Genomic analyses of tumour samples can provide insight into tumour progression but they are complicated to interpret as such samples are genetically heterogeneous and can be comprised of various cell types. So, Michael Wigler and colleagues used single nucleus sequencing (SNS) of cells from two human breast cancers to investigate tumour progression.

SNS involves the isolation of nuclei by flow cytometry and then amplification of the DNA for massively parallel sequencing: these data are then used to ascertain copy number alterations (CNAs). Having validated the sensitivity and reproducibility of SNS using various control cells, Navin and colleagues analysed a genetically heterogeneous, high-grade, triple-negative ductal carcinoma. The tumour was split into 12 sectors to preserve its anatomy and then cells were sorted from six sectors. They found four main distributions of ploidy (hypodiploid, diploid and two subtetraploid fractions) and they selected 100 nuclei for SNS. The diploid fraction showed few genetic alterations although 65% had small deletions in T cell receptor loci or immunoglobulin variable regions, indicating that these cells were infiltrating immune cells within the tumour, which was consistent with histological analysis. Next, they used integer copy number profiles to produce a neighbour-joining tree and found three clonal tumour subpopulations from the hypodiploid and the two subtetraploid fractions. Cells within each tumour subpopulation shared CNAs and so probably represent a clonal expansion as the tumour developed. Furthermore, there were similarities in CNAs between each subpopulation but each had developed unique attributes (for example, one subpopulation had KRAS amplification). This indicates that these subpopulations are related to each other and therefore probably represent divergent populations as the tumour has developed.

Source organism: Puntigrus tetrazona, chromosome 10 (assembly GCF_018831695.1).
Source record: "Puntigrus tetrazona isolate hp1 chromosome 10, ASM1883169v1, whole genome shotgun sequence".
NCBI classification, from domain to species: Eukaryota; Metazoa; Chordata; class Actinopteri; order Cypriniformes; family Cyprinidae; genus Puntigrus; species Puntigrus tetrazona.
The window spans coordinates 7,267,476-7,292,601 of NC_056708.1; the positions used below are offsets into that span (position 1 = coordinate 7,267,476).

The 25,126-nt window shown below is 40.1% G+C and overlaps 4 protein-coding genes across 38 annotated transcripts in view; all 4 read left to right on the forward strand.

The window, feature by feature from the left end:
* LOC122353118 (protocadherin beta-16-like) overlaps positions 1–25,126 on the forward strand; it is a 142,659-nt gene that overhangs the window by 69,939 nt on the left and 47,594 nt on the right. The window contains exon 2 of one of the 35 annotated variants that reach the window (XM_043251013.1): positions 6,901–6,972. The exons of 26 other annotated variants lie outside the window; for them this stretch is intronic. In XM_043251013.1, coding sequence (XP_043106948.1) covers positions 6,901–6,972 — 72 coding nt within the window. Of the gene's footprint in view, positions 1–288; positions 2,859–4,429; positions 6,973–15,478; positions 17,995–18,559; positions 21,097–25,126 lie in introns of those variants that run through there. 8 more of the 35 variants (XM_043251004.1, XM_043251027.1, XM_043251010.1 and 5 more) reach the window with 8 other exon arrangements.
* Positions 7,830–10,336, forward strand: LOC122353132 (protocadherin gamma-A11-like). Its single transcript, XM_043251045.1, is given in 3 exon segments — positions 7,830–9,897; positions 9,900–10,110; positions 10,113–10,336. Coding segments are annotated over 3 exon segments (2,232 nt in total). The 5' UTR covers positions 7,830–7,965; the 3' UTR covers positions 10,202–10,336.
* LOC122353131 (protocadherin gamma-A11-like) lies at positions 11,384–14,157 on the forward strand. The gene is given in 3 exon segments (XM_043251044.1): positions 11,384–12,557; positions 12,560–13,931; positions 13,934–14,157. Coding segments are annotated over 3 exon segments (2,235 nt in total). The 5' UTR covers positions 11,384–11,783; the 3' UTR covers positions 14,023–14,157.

these two breast cancers evolved through “punctuated clonal evolution”

The authors next investigated a genetically homogeneous high-grade, triple-negative ductal carcinoma and its liver metastasis. The tumours were split into six sectors and flow cytometry analysis showed that there was a diploid and an aneuploid fraction at about equal proportions, which was consistent with histological analysis. Analyses of the SNS data revealed limited divergence within the aneuploid subpopulation, indicating that in this case the primary tumour formed from a single clonal expansion and that one of these cells seeded the metastasis, which did not subsequently diverge much more.

Interestingly, the diploid fraction from each of the primary tumours contained numerous pseudodiploid cells that were identified by SNS. These had diverse chromosome gains and losses that were unique to each cell and that were not found in cells of the other subpopulations. These cells were not found in the metastasis, and the authors speculate that the pseudodiploid cells arise from a genomically unstable diploid subpopulation of tumour cells.

The authors propose that these two breast cancers evolved through “punctuated clonal evolution”, whereby a clonal population with a substantial growth advantage suddenly emerges from a genomically unstable precursor. Whether this is generally applicable to other cancers requires further investigation.